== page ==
Our evening cruises aboard Souters Lass depart Mondays, Wednesday and Fridays at 7.30pm from 1st July until the end of August in 2015.
Should you need to speak to our crew, call directly on 01397 700714
Have you taken an evening cruise with us? What was the best part of the journey? Share your experience of the cruise below:
Friday 30th May 2014
Sarah-Louise Pedersen started her role as Crannog Restaurant Manager in March 2013; although her connections with the restaurant began back in 1998. While at school, Sarah-Louise worked as a waitress during the holidays. She returned to work at Crannog every summer and continued to do this even when she headed off to Art School in England.
“Quality fish to create uncomplicated dishes”
Sarah-Louise returned to her home town of Fort William after completing her Art course and took up the position of Assistant Manager at the Grog and Gruel, another local restaurant, in 2006. Here she added to her experience by learning management skills before progressing to her current role. On returning to Crannog Sarah-Louise says, “Crannog’s principles remain unchanged. The kitchen team, led by head chef, Stewart MacLachlan, still use the freshest Scottish seafood prepared simply to let the quality of the fish speak for itself. The Crannog ethos hasn’t altered at all over the years.” Sarah-Louise’s experience in art has also added to her role: owner Lorna Finlayson is an artist and art enthusiast, and the walls of Crannog Restaurant display the work of many local artists.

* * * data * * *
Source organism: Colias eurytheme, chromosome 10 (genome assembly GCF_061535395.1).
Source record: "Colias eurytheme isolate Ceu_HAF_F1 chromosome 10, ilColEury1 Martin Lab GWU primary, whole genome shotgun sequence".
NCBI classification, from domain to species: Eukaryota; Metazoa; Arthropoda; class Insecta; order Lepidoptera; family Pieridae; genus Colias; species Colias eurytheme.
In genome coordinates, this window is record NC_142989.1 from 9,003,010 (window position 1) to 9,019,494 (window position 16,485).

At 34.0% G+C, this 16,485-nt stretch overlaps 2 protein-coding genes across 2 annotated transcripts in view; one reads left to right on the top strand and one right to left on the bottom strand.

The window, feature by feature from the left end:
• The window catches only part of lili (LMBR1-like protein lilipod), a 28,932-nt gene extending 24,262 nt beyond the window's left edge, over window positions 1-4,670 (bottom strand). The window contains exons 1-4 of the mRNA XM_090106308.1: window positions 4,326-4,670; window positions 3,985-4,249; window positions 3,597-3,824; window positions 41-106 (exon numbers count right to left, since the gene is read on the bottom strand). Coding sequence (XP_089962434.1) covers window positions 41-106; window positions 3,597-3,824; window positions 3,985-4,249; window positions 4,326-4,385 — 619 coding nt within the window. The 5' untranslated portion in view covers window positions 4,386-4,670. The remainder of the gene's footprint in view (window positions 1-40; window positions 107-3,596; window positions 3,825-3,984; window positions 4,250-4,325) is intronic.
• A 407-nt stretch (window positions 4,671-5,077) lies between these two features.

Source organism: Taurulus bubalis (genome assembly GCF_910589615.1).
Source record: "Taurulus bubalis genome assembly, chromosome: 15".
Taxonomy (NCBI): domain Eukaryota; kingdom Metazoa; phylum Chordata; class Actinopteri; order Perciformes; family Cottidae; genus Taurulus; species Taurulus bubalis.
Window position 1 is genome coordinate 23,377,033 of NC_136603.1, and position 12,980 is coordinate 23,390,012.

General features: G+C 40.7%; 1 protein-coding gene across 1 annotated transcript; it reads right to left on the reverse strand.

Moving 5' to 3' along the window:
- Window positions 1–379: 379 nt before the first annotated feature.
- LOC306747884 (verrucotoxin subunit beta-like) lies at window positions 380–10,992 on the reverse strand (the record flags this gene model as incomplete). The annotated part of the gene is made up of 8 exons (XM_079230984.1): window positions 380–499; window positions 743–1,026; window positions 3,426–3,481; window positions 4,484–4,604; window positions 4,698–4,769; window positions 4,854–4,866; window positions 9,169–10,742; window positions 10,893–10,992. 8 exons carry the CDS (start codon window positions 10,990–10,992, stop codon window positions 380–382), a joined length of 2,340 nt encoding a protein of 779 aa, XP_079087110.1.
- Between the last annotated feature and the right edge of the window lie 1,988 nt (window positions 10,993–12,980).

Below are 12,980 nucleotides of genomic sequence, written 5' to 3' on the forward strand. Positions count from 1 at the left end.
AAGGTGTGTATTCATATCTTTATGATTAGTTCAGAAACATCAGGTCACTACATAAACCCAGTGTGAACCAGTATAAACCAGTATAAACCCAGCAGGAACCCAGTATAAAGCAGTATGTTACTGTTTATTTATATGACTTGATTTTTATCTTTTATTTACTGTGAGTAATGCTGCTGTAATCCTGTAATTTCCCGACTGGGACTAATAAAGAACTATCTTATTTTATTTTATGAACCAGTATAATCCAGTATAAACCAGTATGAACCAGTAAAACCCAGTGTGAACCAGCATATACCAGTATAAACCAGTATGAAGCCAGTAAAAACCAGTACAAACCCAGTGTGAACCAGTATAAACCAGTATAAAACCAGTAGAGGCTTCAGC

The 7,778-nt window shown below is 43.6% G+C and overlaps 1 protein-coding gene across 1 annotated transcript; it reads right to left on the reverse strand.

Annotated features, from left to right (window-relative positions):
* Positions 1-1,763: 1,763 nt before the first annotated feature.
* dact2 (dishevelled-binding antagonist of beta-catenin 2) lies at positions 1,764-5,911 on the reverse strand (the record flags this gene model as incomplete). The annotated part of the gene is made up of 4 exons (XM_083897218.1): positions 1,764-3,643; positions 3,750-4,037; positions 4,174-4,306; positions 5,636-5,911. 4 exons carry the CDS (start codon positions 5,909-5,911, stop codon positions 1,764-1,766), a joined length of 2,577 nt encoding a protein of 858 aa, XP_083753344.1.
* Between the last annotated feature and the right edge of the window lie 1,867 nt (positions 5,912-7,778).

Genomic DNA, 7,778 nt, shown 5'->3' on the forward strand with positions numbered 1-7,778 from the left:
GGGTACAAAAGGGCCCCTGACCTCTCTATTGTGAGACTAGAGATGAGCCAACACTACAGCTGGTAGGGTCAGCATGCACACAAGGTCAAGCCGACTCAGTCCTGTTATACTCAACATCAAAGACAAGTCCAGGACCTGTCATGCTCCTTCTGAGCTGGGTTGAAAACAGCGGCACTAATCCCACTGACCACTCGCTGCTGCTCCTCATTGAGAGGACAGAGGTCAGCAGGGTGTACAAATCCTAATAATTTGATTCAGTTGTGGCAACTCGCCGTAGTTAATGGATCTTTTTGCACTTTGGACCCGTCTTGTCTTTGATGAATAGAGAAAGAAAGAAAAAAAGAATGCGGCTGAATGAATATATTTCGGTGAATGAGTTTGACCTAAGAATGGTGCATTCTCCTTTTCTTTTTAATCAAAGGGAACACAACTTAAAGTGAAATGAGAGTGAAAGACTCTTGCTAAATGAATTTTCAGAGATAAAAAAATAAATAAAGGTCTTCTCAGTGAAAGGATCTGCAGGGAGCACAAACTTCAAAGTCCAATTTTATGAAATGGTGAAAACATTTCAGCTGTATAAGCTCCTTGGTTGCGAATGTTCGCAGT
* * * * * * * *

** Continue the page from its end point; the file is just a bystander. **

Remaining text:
What’s the best part of your role as Restaurant Manager?
“We work very hard to create the best possible experience for our guests and hearing all the positive comments is easily the most enjoyable part of my job.”
Who would be your typical Crannog guest?
“In this tourist town the guests are varied; for example winter brings skiers, spring brings the Scottish Six Day Trials bikers, summer brings the downhill mountain bikers and those aiming to climb Ben Nevis or complete the West Highland Way. We are so lucky to be located in such a busy and interesting town!”
All in a day’s work
A typical working day for Sarah-Louise starts around 10.30am; she checks lunch and dinner bookings and deals with email reservations. Continual staff training is what Sarah-Louise sees as key to the high levels of service at Crannog, which set it apart from many other restaurants.
After ensuring the restaurant is ready for evening guests, Sarah-Louise grabs the chance for some fresh air and walks her dogs. She returns to the restaurant around 5.30pm, ready for evening service, which starts at 6pm.
After restaurant hours!
Sarah-Louise is a devoted godmother to her friend’s daughter Freya; on her days off Sarah-Louise often collects her from nursery and they enjoy a spot of baking and painting together.
Sarah-Louise also enjoys being on the other side of the table and dines out a lot with her fiancé, Joe – that’s when she’s not dining at Crannog of course!